I am a black person aficionado. I would even go as far as to say I’m hella, hella black. I love black people, black traditions, black music, and most of all—black movies. There is just something about a black ass movie that makes you feel like everything is right in the world. You become a part of the cast. You learn the lines that become classic sayings. No matter what the storyline or plot, most black people can find something or someone to relate to in a black movie. Black movies give you this feeling of self-empowerment and light-heartedness that you just can’t get from other movies. Whether it’s a low-budget film or blockbuster hit—I love them all!

Like music, black movies contribute to finding your way and fitting into black culture. They solidify your ranking on the black-o-meter—letting everyone know where you fall (not really, but I’m just saying) in the culture pool. Having a wide repertoire of movie lines, you can recite at the drop of a dime, makes the movie even more memorable, and you a lot cooler. It allows you to form a bond with other people who look like you that often leads to random conversations and laughter. Though nothing has ever been set in stone—there are just some black movies that are a right of passage into adulthood—and should be seen before one descends into the heavens.

I hear you looking at me. Wondering which movies that you haven’t seen—and may have you almost ejected out of black community [laughs]. But, I’m going to give you 10 movies (yes, there are more but this is my post, and I don’t have time to list 40 movies) that every black person should see (or should have seen) by the time they officially say, “I’m grown as hell.”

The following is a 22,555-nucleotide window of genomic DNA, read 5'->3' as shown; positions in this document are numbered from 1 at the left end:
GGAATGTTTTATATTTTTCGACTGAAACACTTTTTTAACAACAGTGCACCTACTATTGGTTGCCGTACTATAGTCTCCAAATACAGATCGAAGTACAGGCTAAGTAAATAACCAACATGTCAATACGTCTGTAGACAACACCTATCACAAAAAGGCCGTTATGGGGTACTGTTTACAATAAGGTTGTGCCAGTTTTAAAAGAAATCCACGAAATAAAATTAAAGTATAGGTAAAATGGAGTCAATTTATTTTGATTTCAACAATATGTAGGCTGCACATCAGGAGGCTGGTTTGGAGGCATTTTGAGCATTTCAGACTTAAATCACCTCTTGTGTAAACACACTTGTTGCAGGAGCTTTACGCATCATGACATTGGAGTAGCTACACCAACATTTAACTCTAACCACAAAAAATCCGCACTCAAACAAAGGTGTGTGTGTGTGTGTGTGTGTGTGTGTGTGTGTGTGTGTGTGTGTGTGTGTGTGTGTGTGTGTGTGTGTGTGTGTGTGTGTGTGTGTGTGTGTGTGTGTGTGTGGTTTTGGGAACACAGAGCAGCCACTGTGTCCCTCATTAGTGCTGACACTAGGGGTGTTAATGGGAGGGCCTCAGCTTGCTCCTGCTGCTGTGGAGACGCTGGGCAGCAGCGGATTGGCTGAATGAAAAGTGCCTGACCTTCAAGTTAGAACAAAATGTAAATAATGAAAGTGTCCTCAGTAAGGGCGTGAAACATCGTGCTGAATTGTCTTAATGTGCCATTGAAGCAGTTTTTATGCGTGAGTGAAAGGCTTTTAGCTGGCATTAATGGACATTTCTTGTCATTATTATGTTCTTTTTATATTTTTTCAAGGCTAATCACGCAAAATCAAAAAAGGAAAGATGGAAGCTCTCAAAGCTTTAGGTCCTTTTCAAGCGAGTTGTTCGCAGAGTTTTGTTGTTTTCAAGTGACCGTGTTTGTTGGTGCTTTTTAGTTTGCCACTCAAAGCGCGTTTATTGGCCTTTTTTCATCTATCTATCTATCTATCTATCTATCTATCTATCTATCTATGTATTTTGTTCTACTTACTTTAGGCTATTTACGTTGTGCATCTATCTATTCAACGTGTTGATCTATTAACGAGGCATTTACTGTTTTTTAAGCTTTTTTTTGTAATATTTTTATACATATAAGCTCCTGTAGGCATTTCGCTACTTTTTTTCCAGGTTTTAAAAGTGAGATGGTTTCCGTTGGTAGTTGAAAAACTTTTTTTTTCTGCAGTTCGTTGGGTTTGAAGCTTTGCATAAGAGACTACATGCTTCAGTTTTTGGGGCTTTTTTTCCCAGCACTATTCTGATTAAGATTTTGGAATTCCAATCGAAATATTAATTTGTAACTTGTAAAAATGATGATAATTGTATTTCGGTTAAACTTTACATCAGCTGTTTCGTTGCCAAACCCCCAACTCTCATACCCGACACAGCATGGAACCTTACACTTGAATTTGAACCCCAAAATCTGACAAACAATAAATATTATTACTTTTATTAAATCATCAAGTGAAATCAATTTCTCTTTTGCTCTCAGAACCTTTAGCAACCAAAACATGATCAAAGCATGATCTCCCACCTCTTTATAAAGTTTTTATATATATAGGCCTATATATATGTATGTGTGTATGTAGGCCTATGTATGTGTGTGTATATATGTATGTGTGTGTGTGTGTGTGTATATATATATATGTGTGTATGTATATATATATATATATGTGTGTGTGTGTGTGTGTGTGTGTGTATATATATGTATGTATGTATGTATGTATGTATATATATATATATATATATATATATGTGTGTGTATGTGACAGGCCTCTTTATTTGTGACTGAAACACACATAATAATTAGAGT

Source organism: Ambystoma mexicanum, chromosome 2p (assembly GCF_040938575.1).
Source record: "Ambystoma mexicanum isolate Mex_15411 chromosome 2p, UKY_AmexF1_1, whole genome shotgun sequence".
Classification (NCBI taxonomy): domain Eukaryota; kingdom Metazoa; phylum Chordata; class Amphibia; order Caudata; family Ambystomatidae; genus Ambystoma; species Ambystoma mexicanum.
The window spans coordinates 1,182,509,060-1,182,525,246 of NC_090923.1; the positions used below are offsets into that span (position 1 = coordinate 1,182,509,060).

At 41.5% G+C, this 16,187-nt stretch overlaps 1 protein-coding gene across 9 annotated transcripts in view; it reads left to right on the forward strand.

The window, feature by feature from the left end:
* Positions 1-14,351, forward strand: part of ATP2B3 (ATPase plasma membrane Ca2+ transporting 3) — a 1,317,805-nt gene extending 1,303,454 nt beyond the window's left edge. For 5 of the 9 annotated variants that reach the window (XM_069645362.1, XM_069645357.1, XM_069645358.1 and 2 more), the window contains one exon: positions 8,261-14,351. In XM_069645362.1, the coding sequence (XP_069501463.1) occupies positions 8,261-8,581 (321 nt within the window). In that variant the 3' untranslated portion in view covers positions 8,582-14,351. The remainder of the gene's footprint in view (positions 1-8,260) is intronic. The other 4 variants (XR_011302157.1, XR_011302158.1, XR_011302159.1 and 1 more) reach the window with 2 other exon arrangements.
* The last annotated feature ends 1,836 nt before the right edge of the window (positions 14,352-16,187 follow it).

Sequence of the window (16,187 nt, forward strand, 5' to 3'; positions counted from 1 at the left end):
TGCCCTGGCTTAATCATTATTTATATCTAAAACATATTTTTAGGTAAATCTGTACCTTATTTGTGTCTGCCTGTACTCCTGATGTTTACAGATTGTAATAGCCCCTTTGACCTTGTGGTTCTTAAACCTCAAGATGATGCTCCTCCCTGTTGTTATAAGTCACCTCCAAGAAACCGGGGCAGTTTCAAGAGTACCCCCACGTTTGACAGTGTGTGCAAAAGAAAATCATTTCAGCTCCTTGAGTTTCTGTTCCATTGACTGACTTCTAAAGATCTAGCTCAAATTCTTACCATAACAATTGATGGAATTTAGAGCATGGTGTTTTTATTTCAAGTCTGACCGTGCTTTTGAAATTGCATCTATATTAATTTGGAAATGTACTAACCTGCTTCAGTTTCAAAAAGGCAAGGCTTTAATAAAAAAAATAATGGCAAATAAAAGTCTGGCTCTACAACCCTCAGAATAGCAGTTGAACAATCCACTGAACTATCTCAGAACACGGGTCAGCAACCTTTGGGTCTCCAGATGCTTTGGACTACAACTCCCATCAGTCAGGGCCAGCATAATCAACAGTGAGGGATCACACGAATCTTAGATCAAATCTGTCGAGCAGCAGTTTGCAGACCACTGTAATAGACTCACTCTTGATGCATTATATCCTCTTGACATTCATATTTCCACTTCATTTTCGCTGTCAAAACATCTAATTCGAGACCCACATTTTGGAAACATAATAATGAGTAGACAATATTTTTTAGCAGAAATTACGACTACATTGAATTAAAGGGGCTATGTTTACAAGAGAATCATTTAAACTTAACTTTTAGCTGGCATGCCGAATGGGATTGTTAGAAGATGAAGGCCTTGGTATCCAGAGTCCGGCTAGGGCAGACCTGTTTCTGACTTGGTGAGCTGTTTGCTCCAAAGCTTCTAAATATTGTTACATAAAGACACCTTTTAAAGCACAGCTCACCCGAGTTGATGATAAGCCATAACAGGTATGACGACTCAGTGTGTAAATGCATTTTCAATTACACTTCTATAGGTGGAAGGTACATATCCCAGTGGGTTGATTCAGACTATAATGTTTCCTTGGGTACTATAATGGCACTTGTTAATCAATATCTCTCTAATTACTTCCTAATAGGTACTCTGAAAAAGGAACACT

1. Coming to America

Let me just start by saying this, “I don’t trust any black person who hasn’t seen Coming to America!” I once had a college roommate who had never seen this movie and when I tell you there was an echoing silence throughout the room—you could hear a pen drop. I don’t know how anyone can even make to 16-years-old and not see this movie. Hell, by the time I was a freshman in college, I could quote 90% of the movie with it on mute and sing “She’s your queeeeeeen to be,” at the highest falsetto. Everything from Soul Glo, McDowells, the barbershop, and Randy Watson & the Sexual Chocolate band—made this is the blackest damn movie ever. If someone doesn’t know at least 10 lines from this movie, you may want to rub their cheek to see if there is someone else hiding underneath.

2. Harlem Nights

This is another black film that is a must-have punch on your black card. Although, this is nowhere near a kid movie, I’d probably seen it a few times before I was 12 (I had questionable babysitters aka my older siblings). Anyway, this all star cast of blackness and glance into a 1930’s underground gambling house mixed with the comedic profanity will forever be a classic. Not to mention, the way Della Reese beatdown Eddie Murphy after he accused her of stealing gave most people flashbacks to their own aunts and grandmothers (Bring ya ass Trip!). Oh, and let’s not forget Richie’s unforgettable phone call to his wife cause yeah, he ain’t coming home!

3. Friday

“Excuse me brother, what we call drugs at the 74th Street Baptist Church we call the sin of sin sins.” If you can’t finish this line, run to your nearest TV, open Netflix (or whatever movie app you have) and watch this immediately—because no one will ever believe you are a black person if you can’t.

4. Boyz N the Hood